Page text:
Here’s how to deal with Seasonal Affective Disorder

This time of year in Ontario, a lot of folks start experiencing signs and symptoms of Seasonal Affective Disorder, or SAD, as a result of the daylight savings that occurred a few weeks ago. The clocks went back an hour, which means that by 5pm, we are just about in complete darkness.

Seasonal Affective Disorder is actually a form of depression. It is affiliated with changes in seasons, and the majority of people who have it tend to find that their SAD worsens once fall begins and we roll into the winter months.

This makes sense to me considering the spring and summer seasons tend to be linked to the idea of regrowth, rejuvenation and starting again. Unlike winter, which for us Canadians typically brings things like frostbite, hypothermia and beavers riding polar bears while sipping on maple syrup to mind.

I’ve never been diagnosed with SAD, but I think I may have a very mild version of it. I wouldn’t go so far as to say I am depressed with it getting dark so early, but the prospect doesn’t exactly excite me. If anything, with it getting dark so early, I find myself running out of time to get outdoor jobs on the farm completed before I’m plunged into darkness which puts a bit of a dampener on my productivity.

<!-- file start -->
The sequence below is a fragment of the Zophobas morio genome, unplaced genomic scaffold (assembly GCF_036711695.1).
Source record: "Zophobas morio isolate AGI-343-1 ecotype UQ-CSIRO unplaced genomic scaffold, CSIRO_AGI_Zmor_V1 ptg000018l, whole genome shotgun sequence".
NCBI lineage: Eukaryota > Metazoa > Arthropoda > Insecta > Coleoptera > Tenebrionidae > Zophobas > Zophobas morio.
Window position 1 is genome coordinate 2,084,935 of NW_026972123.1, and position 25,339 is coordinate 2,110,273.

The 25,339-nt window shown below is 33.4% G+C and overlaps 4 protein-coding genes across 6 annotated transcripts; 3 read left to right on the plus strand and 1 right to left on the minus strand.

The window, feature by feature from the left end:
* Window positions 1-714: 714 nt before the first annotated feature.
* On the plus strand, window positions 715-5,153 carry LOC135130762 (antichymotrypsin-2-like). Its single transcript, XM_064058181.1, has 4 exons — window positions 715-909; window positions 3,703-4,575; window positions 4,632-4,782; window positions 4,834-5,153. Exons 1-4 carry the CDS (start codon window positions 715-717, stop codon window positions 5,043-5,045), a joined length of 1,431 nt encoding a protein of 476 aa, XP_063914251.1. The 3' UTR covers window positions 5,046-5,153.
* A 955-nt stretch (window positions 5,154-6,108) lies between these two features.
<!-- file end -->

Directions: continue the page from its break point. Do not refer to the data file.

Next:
There are a few methods of treatment designed to help combat the severity of SAD symptoms. Some examples include light therapy, or phototherapy; medication(s); psychotherapy, or talk therapy; and mind-body connection, some examples of this being meditation, guided imagery, relaxation techniques like yoga or tai chi, and music or art therapy, says

There are all sorts of neat lights and other gadgets available for people who are hit hard by SAD and its influence on mood. Check out what might benefit you if you suffer from SAD in some health stores or online, and, as always, speak with your doctor before you make any serious changes or investments.

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